If you would like to try and see the effect Theta brainwaves/ beats can have on you, play one of these examples next time you are lying down in bed, ready to sleep, or when you want assistance with meditating: example 1, example 2
Another benefit Theta brainwaves are supposed to diffuse negative energies if you are planning on a meditation that helps you clearing away some negativity try this one or to assist with healing purposes try this one
Delta brainwaves have a frequency of 0.5-4 Hz and help to fall asleep more easily and sleeping better.
Essentially, the body is taking advantage of this low activity in order to reset and prepare for the coming day, healing and regeneration are stimulated in this state. Not experiencing enough time in a sleep state dominated by delta waves accounts for feeling tired the following day or days. We get delta waves when we are in a deep, non-dreaming sleep. Examples are: example 1, example 2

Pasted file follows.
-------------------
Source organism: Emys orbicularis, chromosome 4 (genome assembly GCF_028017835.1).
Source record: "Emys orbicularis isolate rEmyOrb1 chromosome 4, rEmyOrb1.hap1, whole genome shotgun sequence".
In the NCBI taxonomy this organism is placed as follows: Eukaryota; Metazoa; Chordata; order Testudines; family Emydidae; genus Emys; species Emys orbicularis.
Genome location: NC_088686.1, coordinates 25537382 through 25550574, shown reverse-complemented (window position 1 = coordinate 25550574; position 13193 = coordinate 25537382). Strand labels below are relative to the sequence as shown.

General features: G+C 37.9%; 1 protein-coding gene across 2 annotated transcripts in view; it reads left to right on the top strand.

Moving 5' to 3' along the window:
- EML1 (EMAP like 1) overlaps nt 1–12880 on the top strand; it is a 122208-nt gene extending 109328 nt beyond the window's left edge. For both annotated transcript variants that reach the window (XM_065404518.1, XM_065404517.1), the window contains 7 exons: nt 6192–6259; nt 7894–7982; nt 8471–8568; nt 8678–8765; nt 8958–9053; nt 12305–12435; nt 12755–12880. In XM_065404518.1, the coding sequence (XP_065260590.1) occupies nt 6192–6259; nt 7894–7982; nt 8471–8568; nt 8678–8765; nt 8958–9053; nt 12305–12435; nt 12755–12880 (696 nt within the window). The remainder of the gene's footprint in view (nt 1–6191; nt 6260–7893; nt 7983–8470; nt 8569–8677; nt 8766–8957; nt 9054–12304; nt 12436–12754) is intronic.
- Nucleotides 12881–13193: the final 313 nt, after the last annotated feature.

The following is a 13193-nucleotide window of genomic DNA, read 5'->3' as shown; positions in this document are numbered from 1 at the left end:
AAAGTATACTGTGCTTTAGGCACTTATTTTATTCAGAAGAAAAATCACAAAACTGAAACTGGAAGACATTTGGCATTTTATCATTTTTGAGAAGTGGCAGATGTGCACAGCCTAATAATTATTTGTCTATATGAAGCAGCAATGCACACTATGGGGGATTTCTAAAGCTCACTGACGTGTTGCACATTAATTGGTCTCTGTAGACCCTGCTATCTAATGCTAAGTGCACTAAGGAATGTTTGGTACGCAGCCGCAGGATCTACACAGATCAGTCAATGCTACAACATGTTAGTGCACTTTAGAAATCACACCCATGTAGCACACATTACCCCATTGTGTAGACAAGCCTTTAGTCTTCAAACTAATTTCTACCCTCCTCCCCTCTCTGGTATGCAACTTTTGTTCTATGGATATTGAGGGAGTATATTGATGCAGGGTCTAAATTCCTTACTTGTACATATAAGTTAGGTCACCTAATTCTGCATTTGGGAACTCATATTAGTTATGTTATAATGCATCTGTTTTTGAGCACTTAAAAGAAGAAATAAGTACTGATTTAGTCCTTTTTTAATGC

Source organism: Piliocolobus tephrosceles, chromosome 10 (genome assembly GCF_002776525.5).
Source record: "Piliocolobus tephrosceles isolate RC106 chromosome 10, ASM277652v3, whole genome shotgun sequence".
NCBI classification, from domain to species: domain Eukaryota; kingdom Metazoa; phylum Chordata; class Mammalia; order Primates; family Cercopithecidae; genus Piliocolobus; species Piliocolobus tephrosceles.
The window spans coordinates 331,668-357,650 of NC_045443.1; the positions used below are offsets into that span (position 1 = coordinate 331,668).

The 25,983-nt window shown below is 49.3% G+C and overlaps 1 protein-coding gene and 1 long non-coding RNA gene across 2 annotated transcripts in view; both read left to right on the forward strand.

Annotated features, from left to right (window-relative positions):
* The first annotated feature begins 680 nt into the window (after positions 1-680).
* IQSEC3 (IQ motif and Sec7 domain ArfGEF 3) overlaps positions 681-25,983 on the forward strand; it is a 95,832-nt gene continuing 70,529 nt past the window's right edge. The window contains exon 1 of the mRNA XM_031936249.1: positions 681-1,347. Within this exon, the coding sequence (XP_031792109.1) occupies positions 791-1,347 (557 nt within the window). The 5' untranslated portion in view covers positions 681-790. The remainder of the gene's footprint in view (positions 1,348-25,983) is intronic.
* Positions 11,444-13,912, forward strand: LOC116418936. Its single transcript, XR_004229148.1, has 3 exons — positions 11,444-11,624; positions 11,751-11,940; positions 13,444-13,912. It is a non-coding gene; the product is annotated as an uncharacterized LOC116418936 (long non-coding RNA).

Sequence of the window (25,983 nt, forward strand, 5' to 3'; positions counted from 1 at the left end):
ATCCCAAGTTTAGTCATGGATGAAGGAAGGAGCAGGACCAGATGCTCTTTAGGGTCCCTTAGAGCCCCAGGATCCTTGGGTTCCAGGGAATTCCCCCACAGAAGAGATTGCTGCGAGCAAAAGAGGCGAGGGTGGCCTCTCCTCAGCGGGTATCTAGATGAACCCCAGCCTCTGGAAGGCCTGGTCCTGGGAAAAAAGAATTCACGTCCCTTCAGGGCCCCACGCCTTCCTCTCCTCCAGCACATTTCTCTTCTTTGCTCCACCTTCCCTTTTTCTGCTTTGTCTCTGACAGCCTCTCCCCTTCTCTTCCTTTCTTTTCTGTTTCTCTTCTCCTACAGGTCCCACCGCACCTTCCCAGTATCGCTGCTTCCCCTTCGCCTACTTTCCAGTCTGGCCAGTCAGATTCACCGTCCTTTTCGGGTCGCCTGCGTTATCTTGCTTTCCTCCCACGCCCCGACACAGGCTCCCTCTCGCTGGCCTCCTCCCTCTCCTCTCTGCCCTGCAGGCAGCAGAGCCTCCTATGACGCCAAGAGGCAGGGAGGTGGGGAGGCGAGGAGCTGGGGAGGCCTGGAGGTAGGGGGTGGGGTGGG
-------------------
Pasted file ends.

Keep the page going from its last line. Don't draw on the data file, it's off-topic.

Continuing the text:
If you are looking for a great package where you can try a meditation for each of these four: alpha, theta, gamma and delta brainwaves, separately, I recommend you to check out Pure Binaural Beats 2. I personally think is a very nice and affordable way to get 4 great meditations to try out and experience the benefits of binaural beats for yourself.
Again, no matter if you are listening to music or if you are listening to brainwaves, the important part is that you are listening to beats which enrich your life. Which make your life more beautiful, no matter if that is due to the fact that it is making you relax easier, letting you sleep better, concentrate more easily, dance or sing through your day or even all of these.
The point is for you to enjoy your life to the fullest and I believe music, as well as brainwaves, are a huge help in that, at least they are for me and a lot of people I know.
Music is supposed to put a smile on your face and let you be in love with life.As I like to say: Why walk through life if I can dance instead!?